Celecoxib or naproxen treatment does not benefit depressive symptoms in persons age 70 and older: Findings from a randomized controlled trial

Cynthia Fields, Lea Drye, Vijay Vaidya, Constantine Lyketsos

Research output: Contribution to journalArticlepeer-review

62 Scopus citations


Background: Several lines of evidence suggest that inflammatory mechanisms may be involved in the severity and progression of depression. One pathway implicated is the production of prostaglandins via the enzyme cyclooxygenase (COX). Although late-life depression in particular has been associated with inflammation, we know of no published studies using COX inhibitors, such as nonsteroidal anti-inflammatory drugs (NSAIDs), in the treatment of depressive syndromes in this population. Objective: To evaluate the effect of the NSAIDs celecoxib and naproxen on depressive symptoms in older adults. Methods: The Alzheimer's Disease Anti-inflammatory Prevention Trial was a randomized, placebo-controlled, double-masked clinical trial conducted at six U.S. memory clinics. Cognitively normal volunteers age 70 and older with a family history of Alzheimer-like dementia were randomly assigned to receive celecoxib 200 mg twice daily, naproxen sodium 220 mg twice daily, or placebo. The 30-item version of the Geriatric Depression Scale (GDS) was administered to all participants at enrollment and at yearly follow-up visits. Participants with a GDS score greater than 5 at baseline were classified as depressed. Results: Of 2,528 participants enrolled, 2,312 returned for at least one follow-up visit. Approximately one-fifth had significant depressive symptoms at baseline. Mean GDS score, and the percentage with significant depressive symptoms, remained similar over time across all three treatment groups. Furthermore, there was no treatment effect on GDS scores over time in the subgroup of participants with significant depressive symptoms at baseline. In longitudinal analysis using generalized estimating equations (GEE) regression, higher baseline GDS scores, a prior psychiatric history, older age, time in the study, and lower cognition interacting with time, but not treatment assignment, were associated with significantly higher GDS scores over time. Conclusion: Treatment with celecoxib or naproxen did not improve depressive symptoms over time compared with placebo. While inflammation has been implicated in late-life depression, these results do not support the hypothesis that inhibition of the COX pathway with these NSAIDs at these doses alleviates depressive symptoms in older adults.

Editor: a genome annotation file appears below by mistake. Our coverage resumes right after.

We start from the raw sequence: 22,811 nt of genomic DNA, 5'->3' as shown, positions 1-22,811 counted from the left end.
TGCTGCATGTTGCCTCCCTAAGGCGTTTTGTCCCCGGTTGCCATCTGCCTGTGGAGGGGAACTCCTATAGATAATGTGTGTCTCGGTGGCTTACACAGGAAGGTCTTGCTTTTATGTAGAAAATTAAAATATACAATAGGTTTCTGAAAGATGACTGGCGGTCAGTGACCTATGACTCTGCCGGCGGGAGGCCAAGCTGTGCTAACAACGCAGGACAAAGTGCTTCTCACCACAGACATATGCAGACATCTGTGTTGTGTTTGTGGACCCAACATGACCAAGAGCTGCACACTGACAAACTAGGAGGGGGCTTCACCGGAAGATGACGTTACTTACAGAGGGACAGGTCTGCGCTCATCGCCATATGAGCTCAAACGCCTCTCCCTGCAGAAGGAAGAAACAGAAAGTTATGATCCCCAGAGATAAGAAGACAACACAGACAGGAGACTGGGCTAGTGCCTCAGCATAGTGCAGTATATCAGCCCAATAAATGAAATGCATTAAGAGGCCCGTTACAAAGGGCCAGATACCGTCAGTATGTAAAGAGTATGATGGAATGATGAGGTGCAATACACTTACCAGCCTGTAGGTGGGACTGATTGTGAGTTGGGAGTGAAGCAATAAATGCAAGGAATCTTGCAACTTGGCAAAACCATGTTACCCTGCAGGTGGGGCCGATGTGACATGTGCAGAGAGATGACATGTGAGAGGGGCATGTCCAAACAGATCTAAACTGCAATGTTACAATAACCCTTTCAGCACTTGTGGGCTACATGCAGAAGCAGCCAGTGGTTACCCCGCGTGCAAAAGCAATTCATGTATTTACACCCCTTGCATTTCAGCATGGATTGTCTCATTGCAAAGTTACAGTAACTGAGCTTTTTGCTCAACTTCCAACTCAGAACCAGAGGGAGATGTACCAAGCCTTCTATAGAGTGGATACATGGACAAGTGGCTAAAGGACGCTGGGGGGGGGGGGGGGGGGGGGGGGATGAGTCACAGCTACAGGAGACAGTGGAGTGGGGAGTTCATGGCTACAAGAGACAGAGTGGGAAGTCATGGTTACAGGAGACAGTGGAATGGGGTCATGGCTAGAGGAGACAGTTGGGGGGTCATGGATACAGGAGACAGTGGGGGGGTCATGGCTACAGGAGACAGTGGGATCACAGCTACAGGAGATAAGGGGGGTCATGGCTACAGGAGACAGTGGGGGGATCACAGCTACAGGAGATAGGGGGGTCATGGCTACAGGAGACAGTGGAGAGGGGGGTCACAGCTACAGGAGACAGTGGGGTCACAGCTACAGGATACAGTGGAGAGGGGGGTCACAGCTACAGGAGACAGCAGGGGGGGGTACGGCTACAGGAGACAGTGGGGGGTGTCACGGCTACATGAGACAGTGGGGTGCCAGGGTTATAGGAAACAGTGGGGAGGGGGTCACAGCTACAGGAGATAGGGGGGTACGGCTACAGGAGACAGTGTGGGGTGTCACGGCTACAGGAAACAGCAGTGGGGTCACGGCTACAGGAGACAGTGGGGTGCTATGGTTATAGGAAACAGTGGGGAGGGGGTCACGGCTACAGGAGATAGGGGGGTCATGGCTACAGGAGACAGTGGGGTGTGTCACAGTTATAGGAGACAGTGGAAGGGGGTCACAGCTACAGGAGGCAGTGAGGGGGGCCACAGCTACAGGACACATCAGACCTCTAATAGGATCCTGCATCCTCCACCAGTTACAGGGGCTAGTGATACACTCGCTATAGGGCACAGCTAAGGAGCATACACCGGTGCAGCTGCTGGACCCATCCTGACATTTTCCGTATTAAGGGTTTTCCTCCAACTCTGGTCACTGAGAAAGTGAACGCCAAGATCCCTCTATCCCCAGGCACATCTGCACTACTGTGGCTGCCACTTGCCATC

Original languageEnglish (US)
Pages (from-to)505-513
Number of pages9
JournalAmerican Journal of Geriatric Psychiatry
Issue number6
StatePublished - Jun 2012


  • Anti-inflammatory treatment
  • celecoxib
  • late-life depression
  • naproxen

ASJC Scopus subject areas

  • Geriatrics and Gerontology
  • Psychiatry and Mental health


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